Nearly four dozen migrant workers from Myanmar’s Sagaing region returned home Wednesday after fleeing from a sugar plantation across the border in southwest China’s Yunnan province, where they said they were cheated out of wages by their employer and forced to endure miserable living conditions.
The 45 workers said they had been promised decent salaries by two brokers to labor at a sugar plantation in Yunnan’s Baoshan county, as well as “comfortable living conditions” in dormitories that had access to electricity and clean water, when they agreed to travel to the area in several groups beginning in December last year.
But soon after arriving, their employer refused to honor the terms offered by the brokers, took away their documents, and threatened to report them as illegal migrants if they complained, according to one of the workers.
“They said we would be earning [daily wages of] 20,000-25,000 kyats (U.S. $13-16) within two to three months, but didn’t tell us it would be based on the amount of work we did each day,” Khin San Mar told RFA’s Myanmar Service after returning to her home in Kani township’s Taung Pak village, in Sagaing’s Monywa district on Wednesday.
“We only realized we had been cheated after arriving there.”
Khin San Mar said the water that workers were provided with “wasn’t clean,” and that they were forced to labor carrying heavy loads on the sides of steep hills, when they had been promised they would be cutting sugarcane on flat land.
When they decided to complain as a group earlier this month, she said, their employer “demanded 100,000 kyat (U.S. $66) in compensation” and cut off their food supplies.
“We [ate very little] for five days, living on steamed vegetables,” she said.
Another worker, named Soe Kyaing, told RFA that he believed the job offer was legal, but later realized that it was undocumented.
“[The brokers] arranged for seven-day visas and promised to get residence permits once we got there,” he said.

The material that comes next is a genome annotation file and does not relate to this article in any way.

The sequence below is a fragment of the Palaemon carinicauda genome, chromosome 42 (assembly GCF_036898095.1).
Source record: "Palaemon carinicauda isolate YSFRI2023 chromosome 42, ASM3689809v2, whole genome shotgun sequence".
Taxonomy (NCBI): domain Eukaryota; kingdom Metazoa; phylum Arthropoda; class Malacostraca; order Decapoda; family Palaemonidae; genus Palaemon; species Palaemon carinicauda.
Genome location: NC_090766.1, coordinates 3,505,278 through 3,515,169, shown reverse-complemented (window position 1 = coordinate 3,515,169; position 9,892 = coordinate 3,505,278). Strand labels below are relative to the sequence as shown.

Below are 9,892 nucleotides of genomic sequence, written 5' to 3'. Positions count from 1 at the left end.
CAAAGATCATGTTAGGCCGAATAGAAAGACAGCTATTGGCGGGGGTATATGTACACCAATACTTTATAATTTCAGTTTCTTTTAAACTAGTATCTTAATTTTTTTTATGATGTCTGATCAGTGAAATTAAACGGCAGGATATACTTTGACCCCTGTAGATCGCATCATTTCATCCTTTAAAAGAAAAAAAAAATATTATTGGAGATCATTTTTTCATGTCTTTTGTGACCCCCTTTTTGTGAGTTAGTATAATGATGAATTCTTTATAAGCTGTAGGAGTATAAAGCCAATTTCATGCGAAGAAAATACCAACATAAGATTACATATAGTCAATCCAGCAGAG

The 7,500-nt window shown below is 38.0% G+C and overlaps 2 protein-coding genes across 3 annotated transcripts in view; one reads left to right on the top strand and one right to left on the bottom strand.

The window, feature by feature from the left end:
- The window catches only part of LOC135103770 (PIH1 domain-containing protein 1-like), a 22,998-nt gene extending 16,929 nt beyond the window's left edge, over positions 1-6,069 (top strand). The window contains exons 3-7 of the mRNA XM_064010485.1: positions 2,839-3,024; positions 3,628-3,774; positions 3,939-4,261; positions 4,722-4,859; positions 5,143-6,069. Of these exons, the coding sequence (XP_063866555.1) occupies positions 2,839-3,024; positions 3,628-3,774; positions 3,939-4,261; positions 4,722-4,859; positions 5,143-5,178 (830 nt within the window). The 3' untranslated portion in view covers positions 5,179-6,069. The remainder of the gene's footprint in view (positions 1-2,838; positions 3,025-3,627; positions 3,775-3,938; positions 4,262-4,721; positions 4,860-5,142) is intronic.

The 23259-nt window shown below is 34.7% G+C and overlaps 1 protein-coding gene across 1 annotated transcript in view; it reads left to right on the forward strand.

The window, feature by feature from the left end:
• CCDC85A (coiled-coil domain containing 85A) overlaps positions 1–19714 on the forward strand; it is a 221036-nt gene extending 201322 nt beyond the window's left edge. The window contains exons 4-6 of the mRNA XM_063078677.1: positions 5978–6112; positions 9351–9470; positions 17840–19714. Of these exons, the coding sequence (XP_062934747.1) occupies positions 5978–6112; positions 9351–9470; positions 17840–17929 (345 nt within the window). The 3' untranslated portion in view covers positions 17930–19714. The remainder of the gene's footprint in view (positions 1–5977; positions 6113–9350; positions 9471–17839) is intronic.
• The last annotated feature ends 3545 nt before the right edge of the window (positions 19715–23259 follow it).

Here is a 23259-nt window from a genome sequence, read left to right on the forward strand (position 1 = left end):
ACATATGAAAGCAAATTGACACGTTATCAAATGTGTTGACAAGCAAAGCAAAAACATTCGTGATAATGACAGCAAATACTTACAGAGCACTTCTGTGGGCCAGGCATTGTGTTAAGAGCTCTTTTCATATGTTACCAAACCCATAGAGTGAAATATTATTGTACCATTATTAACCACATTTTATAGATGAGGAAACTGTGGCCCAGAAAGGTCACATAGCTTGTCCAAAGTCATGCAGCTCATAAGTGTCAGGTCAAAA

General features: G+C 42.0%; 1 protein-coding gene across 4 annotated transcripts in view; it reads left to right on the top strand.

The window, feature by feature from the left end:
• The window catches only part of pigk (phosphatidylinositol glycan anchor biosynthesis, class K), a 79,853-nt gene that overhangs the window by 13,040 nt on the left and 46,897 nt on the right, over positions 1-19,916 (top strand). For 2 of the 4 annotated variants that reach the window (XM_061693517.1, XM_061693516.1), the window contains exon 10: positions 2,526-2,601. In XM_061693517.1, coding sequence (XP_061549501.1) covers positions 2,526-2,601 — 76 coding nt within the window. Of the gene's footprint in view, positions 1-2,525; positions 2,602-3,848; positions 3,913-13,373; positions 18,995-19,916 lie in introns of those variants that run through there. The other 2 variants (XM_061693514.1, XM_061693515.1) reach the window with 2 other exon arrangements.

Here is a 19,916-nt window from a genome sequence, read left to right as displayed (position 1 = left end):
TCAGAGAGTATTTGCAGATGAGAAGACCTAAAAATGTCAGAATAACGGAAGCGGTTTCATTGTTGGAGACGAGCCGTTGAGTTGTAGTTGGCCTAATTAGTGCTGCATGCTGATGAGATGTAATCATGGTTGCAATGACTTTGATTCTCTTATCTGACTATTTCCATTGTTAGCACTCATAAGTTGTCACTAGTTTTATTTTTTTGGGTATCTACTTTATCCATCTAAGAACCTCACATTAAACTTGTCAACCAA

“Once we arrived, they threatened to report us to the police and took away our passports and ID cards.”
When families back in Monywa learned of the situation at the sugarcane plantation in China earlier this month, they contacted the 88 Generation Peace and Open Society group and the Sagaing Region Youth Affairs Department.
Representatives from 88 Generation and the Youth Affairs Department coordinated with other local officials to help the families get their loved ones back to Monywa, but Sagaing Region Social Welfare Minister Zaw Win told RFA that procedural issues delayed the process.
“It was difficult for us as a regional government to contact representatives in another country,” he said.
“Also, [the workers] didn’t go there legally, so we had to ask the foreign ministry and anti-human trafficking department [for assistance]. NGOs here … also played a crucial role.”
Zaw Win added that he was “the only one left at the office, as the others were attending the [annual] Naga Festival, so I had to deal with everything on my own.”
Eventually, the 45 workers fled the sugarcane plantation on their own, making their way across the border to Pang Hseng, in Myanmar’s Shan state, where they arrived on Tuesday, before continuing on to Monywa.
Amar Kyi, the mother of a 19-year-old university student who was among the workers, told RFA that she had endured “lots of sleepless nights” since she had learned of her son’s difficulties in China.
“I had to travel a lot after I realized they were in trouble, trying to find ways to seek help,” she said, adding that “I couldn’t even eat when I heard they had nothing to eat.”
Amar Kyi said the experience had changed her son from a bright university student to someone who is “desperate, physically and mentally.”
“He’s a totally different boy now from what he was then,” she said.
Border Security Affairs Minister Col. Than Tun Aung said the brokers who brought the workers across the border are “being charged,” but added that there was little that could be done to hold the plantation owner accountable, “as the workers went through illegal channels.”
“It seems they were lied to—the two job brokers cheated those 45 workers,” he said.
After their safe return to Monywa, Sagaing Region Chief Minister Myint Naing pledged to provide assistance to the workers.
In November last year, Chinese authorities arrested more than 100 Myanmar nationals working illegally in Chinese border towns, many of whom were young people that had crossed the border to escape a dearth of job opportunities and fighting in Myanmar’s war-torn Shan state.
Mai Myo Aung from the Ta’ang Legal Assistance Organization told RFA that laborers pay about 100 yuan (U.S. $14) for weekly Chinese permits to work as masons and on sugarcane plantations, and said the Myanmar nationals were unable to leave their work sites in time to travel to towns to get new documents from the relevant immigration offices.
Reported by Zarni Htun for RFA’s Myanmar Service. Translated by Nandar Chann. Written in English by Joshua Lipes.